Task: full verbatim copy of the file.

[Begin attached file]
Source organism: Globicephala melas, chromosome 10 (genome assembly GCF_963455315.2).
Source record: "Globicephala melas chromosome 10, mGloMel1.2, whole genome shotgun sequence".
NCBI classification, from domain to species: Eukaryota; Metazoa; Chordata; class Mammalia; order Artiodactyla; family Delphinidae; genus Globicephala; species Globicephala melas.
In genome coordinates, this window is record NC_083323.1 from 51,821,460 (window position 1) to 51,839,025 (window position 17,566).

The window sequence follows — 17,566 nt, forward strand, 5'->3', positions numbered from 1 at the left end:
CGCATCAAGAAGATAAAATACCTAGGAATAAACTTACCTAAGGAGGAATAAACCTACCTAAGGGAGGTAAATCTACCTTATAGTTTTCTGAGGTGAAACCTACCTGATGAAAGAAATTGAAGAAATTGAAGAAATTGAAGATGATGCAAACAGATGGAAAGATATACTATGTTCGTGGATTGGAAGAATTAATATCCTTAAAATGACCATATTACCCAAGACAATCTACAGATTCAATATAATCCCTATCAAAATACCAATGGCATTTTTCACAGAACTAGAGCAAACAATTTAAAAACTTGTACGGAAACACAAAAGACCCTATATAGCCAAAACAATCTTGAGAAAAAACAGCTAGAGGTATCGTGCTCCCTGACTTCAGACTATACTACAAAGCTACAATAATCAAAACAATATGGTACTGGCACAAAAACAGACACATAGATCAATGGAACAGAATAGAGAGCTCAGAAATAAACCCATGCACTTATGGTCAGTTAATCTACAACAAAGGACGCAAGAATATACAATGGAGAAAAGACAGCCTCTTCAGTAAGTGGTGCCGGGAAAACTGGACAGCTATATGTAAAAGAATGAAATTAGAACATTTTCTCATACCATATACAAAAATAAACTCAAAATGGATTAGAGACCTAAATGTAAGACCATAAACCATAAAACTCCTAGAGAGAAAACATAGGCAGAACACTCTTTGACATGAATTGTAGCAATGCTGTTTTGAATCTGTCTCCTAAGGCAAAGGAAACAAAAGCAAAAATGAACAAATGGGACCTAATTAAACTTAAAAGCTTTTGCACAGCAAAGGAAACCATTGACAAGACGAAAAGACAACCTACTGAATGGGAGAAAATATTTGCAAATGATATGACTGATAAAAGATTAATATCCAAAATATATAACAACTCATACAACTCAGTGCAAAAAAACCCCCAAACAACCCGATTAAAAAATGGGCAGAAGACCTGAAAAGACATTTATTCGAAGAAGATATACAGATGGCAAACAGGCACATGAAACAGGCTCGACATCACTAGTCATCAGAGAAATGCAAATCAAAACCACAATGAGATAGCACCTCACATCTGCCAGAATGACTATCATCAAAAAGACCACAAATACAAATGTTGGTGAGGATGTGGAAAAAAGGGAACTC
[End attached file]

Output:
Source organism: Globicephala melas, chromosome 10 (genome assembly GCF_963455315.2).
Source record: "Globicephala melas chromosome 10, mGloMel1.2, whole genome shotgun sequence".
NCBI classification, from domain to species: Eukaryota; Metazoa; Chordata; class Mammalia; order Artiodactyla; family Delphinidae; genus Globicephala; species Globicephala melas.
In genome coordinates, this window is record NC_083323.1 from 51,821,460 (window position 1) to 51,839,025 (window position 17,566).

The window sequence follows — 17,566 nt, forward strand, 5'->3', positions numbered from 1 at the left end:
CGCATCAAGAAGATAAAATACCTAGGAATAAACTTACCTAAGGAGGAATAAACCTACCTAAGGGAGGTAAATCTACCTTATAGTTTTCTGAGGTGAAACCTACCTGATGAAAGAAATTGAAGAAATTGAAGAAATTGAAGATGATGCAAACAGATGGAAAGATATACTATGTTCGTGGATTGGAAGAATTAATATCCTTAAAATGACCATATTACCCAAGACAATCTACAGATTCAATATAATCCCTATCAAAATACCAATGGCATTTTTCACAGAACTAGAGCAAACAATTTAAAAACTTGTACGGAAACACAAAAGACCCTATATAGCCAAAACAATCTTGAGAAAAAACAGCTAGAGGTATCGTGCTCCCTGACTTCAGACTATACTACAAAGCTACAATAATCAAAACAATATGGTACTGGCACAAAAACAGACACATAGATCAATGGAACAGAATAGAGAGCTCAGAAATAAACCCATGCACTTATGGTCAGTTAATCTACAACAAAGGACGCAAGAATATACAATGGAGAAAAGACAGCCTCTTCAGTAAGTGGTGCCGGGAAAACTGGACAGCTATATGTAAAAGAATGAAATTAGAACATTTTCTCATACCATATACAAAAATAAACTCAAAATGGATTAGAGACCTAAATGTAAGACCATAAACCATAAAACTCCTAGAGAGAAAACATAGGCAGAACACTCTTTGACATGAATTGTAGCAATGCTGTTTTGAATCTGTCTCCTAAGGCAAAGGAAACAAAAGCAAAAATGAACAAATGGGACCTAATTAAACTTAAAAGCTTTTGCACAGCAAAGGAAACCATTGACAAGACGAAAAGACAACCTACTGAATGGGAGAAAATATTTGCAAATGATATGACTGATAAAAGATTAATATCCAAAATATATAACAACTCATACAACTCAGTGCAAAAAAACCCCCAAACAACCCGATTAAAAAATGGGCAGAAGACCTGAAAAGACATTTATTCGAAGAAGATATACAGATGGCAAACAGGCACATGAAACAGGCTCGACATCACTAGTCATCAGAGAAATGCAAATCAAAACCACAATGAGATAGCACCTCACATCTGCCAGAATGACTATCATCAAAAAGACCACAAATACAAATGTTGGTGAGGATGTGGAAAAAAGGGAACTC